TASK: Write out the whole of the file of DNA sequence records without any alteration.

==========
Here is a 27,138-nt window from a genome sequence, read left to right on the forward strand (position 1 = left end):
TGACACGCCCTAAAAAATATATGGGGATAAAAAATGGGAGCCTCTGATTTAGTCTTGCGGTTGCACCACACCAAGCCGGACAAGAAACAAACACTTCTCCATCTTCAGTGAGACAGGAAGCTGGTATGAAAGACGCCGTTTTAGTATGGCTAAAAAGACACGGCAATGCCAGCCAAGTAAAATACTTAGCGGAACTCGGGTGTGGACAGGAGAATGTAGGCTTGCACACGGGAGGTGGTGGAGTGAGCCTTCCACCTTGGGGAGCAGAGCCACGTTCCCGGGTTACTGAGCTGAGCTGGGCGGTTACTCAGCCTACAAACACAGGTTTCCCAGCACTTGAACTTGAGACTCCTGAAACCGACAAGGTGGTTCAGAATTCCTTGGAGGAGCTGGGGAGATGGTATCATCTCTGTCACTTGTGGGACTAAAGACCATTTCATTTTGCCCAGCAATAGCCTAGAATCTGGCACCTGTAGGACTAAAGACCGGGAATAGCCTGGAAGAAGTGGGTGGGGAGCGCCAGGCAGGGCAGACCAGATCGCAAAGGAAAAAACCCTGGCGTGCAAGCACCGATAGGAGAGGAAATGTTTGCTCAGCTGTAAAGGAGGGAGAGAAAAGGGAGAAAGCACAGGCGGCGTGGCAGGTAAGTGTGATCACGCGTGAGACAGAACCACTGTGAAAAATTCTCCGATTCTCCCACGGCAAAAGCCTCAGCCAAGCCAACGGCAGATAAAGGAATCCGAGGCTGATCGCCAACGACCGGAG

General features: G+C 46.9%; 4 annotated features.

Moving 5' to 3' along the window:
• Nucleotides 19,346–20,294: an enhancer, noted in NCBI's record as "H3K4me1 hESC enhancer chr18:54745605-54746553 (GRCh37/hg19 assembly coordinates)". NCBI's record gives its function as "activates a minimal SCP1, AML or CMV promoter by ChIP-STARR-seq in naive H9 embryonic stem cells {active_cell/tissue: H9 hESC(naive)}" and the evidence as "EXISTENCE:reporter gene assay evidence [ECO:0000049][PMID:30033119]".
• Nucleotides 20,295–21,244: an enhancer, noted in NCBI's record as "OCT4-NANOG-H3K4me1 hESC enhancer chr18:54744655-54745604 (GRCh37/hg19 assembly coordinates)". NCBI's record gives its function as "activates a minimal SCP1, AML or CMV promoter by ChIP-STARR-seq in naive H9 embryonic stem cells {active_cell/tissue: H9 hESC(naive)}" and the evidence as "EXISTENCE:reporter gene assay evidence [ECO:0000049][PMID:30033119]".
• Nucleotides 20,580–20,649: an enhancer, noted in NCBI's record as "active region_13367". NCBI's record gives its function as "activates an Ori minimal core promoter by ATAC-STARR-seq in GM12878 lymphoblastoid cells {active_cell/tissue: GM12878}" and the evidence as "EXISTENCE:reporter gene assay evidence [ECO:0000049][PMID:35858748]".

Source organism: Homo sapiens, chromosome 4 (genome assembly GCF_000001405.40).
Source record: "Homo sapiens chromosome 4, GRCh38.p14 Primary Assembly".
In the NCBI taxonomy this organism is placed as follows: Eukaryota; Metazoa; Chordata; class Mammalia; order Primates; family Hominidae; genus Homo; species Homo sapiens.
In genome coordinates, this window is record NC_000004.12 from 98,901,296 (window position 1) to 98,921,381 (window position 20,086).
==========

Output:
Here is a 27,138-nt window from a genome sequence, read left to right on the forward strand (position 1 = left end):
TGACACGCCCTAAAAAATATATGGGGATAAAAAATGGGAGCCTCTGATTTAGTCTTGCGGTTGCACCACACCAAGCCGGACAAGAAACAAACACTTCTCCATCTTCAGTGAGACAGGAAGCTGGTATGAAAGACGCCGTTTTAGTATGGCTAAAAAGACACGGCAATGCCAGCCAAGTAAAATACTTAGCGGAACTCGGGTGTGGACAGGAGAATGTAGGCTTGCACACGGGAGGTGGTGGAGTGAGCCTTCCACCTTGGGGAGCAGAGCCACGTTCCCGGGTTACTGAGCTGAGCTGGGCGGTTACTCAGCCTACAAACACAGGTTTCCCAGCACTTGAACTTGAGACTCCTGAAACCGACAAGGTGGTTCAGAATTCCTTGGAGGAGCTGGGGAGATGGTATCATCTCTGTCACTTGTGGGACTAAAGACCATTTCATTTTGCCCAGCAATAGCCTAGAATCTGGCACCTGTAGGACTAAAGACCGGGAATAGCCTGGAAGAAGTGGGTGGGGAGCGCCAGGCAGGGCAGACCAGATCGCAAAGGAAAAAACCCTGGCGTGCAAGCACCGATAGGAGAGGAAATGTTTGCTCAGCTGTAAAGGAGGGAGAGAAAAGGGAGAAAGCACAGGCGGCGTGGCAGGTAAGTGTGATCACGCGTGAGACAGAACCACTGTGAAAAATTCTCCGATTCTCCCACGGCAAAAGCCTCAGCCAAGCCAACGGCAGATAAAGGAATCCGAGGCTGATCGCCAACGACCGGAG

General features: G+C 46.9%; 4 annotated features.

Moving 5' to 3' along the window:
• Nucleotides 19,346–20,294: an enhancer, noted in NCBI's record as "H3K4me1 hESC enhancer chr18:54745605-54746553 (GRCh37/hg19 assembly coordinates)". NCBI's record gives its function as "activates a minimal SCP1, AML or CMV promoter by ChIP-STARR-seq in naive H9 embryonic stem cells {active_cell/tissue: H9 hESC(naive)}" and the evidence as "EXISTENCE:reporter gene assay evidence [ECO:0000049][PMID:30033119]".
• Nucleotides 20,295–21,244: an enhancer, noted in NCBI's record as "OCT4-NANOG-H3K4me1 hESC enhancer chr18:54744655-54745604 (GRCh37/hg19 assembly coordinates)". NCBI's record gives its function as "activates a minimal SCP1, AML or CMV promoter by ChIP-STARR-seq in naive H9 embryonic stem cells {active_cell/tissue: H9 hESC(naive)}" and the evidence as "EXISTENCE:reporter gene assay evidence [ECO:0000049][PMID:30033119]".
• Nucleotides 20,580–20,649: an enhancer, noted in NCBI's record as "active region_13367". NCBI's record gives its function as "activates an Ori minimal core promoter by ATAC-STARR-seq in GM12878 lymphoblastoid cells {active_cell/tissue: GM12878}" and the evidence as "EXISTENCE:reporter gene assay evidence [ECO:0000049][PMID:35858748]".

Source organism: Homo sapiens, chromosome 4 (genome assembly GCF_000001405.40).
Source record: "Homo sapiens chromosome 4, GRCh38.p14 Primary Assembly".
In the NCBI taxonomy this organism is placed as follows: Eukaryota; Metazoa; Chordata; class Mammalia; order Primates; family Hominidae; genus Homo; species Homo sapiens.
In genome coordinates, this window is record NC_000004.12 from 98,901,296 (window position 1) to 98,921,381 (window position 20,086).